I spend the last Good Friday (april 6th) birding with my buddies Rafael Luck and Venicio "Beny" Wilson in extreme southwestern Azuero Peninsula of central Panamá, at the slopes of Cerro Hoya near the town of Flores. This was my second time in Flores, and I already blogged about it, because this spot is certainly the most accessible and easy site for seeing the endemic Azuero Parakeet!
Again, the Velasquez family received us, and Juan guided us through part of his property. This is not exactly parakeets' season, they spent this part of the year in the higher slopes, coming down by may and june, but we want to have a shot and, who knows, maybe see some others goodies for the area. The road going down Flores from the town of Mariato is simply spectacular, hilly, with great views of the rushing sea.
It is from close to Flores where you can see the forested slopes of Cerro Hoya... it is like a lost world in the middle of pasture lands... notice the fog and the rain covering the valley. The humid forest of Cerro Hoya holds some interesting species, some of them only present in this particular mountain range in the world!
Juan took us through a narrow trail that steeply started to raise over the flat terrain surrounding, entering humid forest after crossing a nice creek. The hike was a little bit exhausting for us, who were carrying photographic equipment. Eventually we reached a flat spot where Juan had seen before the endemic (for Panama) Brown-backed Dove eating of the fallen fruits of a palm tree... but again, this was not the right time of the year for seeing them.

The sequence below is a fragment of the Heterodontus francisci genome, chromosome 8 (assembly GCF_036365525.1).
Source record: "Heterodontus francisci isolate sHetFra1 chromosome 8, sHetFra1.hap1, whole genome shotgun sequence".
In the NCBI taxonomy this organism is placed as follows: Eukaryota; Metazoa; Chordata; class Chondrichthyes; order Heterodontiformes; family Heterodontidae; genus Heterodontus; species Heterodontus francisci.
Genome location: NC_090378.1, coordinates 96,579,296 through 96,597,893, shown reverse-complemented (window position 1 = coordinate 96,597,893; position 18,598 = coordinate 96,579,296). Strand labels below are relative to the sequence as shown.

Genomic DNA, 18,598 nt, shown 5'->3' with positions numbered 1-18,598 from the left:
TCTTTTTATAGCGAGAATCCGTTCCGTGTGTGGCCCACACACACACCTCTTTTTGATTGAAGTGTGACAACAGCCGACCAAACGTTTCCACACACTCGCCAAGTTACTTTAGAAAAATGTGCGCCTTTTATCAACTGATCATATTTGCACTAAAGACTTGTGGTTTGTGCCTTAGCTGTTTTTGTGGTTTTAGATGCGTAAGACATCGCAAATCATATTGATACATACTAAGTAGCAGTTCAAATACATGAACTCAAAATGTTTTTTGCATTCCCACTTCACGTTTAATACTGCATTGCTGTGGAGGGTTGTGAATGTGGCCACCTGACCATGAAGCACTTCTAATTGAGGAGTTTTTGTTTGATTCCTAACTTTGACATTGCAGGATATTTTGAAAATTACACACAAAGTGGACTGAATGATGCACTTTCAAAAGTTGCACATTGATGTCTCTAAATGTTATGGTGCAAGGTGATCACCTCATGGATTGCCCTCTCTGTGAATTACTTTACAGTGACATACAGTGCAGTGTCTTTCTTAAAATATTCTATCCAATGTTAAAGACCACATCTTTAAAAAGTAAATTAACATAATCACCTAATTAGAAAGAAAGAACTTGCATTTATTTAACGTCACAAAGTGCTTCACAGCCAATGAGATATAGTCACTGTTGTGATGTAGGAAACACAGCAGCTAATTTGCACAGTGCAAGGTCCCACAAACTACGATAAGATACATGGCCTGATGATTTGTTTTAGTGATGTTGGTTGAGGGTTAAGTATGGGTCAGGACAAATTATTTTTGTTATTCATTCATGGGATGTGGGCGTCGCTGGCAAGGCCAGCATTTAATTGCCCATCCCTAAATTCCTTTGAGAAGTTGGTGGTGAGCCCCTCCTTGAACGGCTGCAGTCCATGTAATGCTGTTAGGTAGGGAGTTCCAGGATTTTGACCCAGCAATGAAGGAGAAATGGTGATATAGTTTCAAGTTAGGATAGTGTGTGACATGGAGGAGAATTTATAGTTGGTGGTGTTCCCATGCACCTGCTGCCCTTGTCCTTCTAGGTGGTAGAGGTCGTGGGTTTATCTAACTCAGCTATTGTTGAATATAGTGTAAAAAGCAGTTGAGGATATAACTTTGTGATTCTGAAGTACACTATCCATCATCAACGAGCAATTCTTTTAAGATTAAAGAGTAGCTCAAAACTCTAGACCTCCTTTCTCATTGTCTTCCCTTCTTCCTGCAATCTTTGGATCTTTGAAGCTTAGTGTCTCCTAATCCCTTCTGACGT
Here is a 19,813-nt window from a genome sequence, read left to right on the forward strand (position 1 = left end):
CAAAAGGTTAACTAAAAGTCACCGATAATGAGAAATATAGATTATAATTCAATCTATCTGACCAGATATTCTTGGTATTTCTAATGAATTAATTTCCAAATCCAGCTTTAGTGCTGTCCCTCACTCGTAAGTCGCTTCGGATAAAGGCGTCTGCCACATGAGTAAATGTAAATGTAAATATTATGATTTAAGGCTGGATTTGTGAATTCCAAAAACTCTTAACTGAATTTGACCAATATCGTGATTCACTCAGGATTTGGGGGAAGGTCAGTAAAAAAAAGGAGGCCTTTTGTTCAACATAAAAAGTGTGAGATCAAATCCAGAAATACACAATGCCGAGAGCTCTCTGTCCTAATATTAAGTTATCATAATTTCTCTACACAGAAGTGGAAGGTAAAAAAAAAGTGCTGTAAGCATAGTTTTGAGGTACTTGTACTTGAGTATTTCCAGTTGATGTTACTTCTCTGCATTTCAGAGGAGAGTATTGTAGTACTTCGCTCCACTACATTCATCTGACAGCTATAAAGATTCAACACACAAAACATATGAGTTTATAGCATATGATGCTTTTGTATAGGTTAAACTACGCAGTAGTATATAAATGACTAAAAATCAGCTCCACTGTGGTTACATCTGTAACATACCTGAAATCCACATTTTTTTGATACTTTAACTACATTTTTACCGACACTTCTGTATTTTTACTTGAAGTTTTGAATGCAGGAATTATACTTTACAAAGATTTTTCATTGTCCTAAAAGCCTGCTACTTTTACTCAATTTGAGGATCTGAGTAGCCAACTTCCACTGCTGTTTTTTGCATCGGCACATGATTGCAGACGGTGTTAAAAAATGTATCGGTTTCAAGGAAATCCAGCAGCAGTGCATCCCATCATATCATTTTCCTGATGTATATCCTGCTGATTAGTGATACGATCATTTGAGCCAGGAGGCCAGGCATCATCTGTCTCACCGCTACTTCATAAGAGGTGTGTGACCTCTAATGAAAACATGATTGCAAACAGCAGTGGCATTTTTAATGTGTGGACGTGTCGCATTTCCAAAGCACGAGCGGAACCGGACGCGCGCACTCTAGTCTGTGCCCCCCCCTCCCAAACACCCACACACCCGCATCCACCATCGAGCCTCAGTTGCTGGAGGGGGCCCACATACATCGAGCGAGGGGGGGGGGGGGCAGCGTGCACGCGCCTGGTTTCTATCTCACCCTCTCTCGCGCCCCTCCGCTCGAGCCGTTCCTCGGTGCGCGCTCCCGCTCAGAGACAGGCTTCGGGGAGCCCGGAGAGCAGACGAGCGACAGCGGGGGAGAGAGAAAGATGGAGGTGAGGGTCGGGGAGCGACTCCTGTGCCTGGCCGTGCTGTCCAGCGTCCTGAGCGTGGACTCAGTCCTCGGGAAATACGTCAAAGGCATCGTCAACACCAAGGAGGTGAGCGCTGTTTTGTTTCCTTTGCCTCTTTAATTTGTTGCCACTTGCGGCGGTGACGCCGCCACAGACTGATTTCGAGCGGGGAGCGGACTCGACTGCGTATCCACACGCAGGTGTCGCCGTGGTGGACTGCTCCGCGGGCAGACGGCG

However, the place was alive with the sounds of Orange-collared Manakins (only a record shot... shaking hands by the time we saw the manakins), we DID hear a pair of Azuero Parakeets flying-by upslope and heard (and saw) the characteristic double hoop of the local subspecies of Blue-crowned Motmot... which appeared to correspond vocally with lessoni, the Blue-diademed Motmot.
We walked more deeply inside the forest... the feeling of being in the middle of a tall, humid forest in Azuero is simply abstract! We even saw birds so typical of forest interiors that we barely believed it... as for example, a pair of White-whiskered Puffbirds (photo) and a Royal Flycatcher.
In the way down, we stopped for lunch at the watering place for the cattle, accompanied by a Slaty-tailed Trogon and a young Spectacled Caiman carefully watching at us. Circling above us were a pair of Short-tailed Hawks and, above them, a Black-and-white Hawk-Eagle that we found later never has been reported for the Azuero Peninsula (I hope Rafael's photos are conclusive).
After the lunch, Juan guided us through the forest border at the lower slope of the hill. At one stop, we delighted ourselves with a mixed flock including Rufous-browed Peppershrike, two Tropical Gnatcatchers, a Yellow Warbler and a White-winged Becard. At the same time, a pair of impressive White Hawks were monitoring us, eventually getting tired of us and flying away majestically.
Then, Beny pointed towards some trees, evidently excited: a group of Critically Endangered "Azuero" Spider Monkey was passing by... I don't know how many, probably around 30 individuals, with many young ones, agile and gracefully were moving among the branches, sometimes stopping to have a look at us! What a great experience... this subspecies of the Central American Spider Monkey complex is severely affected by habitat destruction... and probably only two or three populations persists only in those forests!
In spite of the torrential downpour that struck us ultimately, we spend a VERY good time with Juan... and we hope to return back soon to Flores and Cerro Hoya!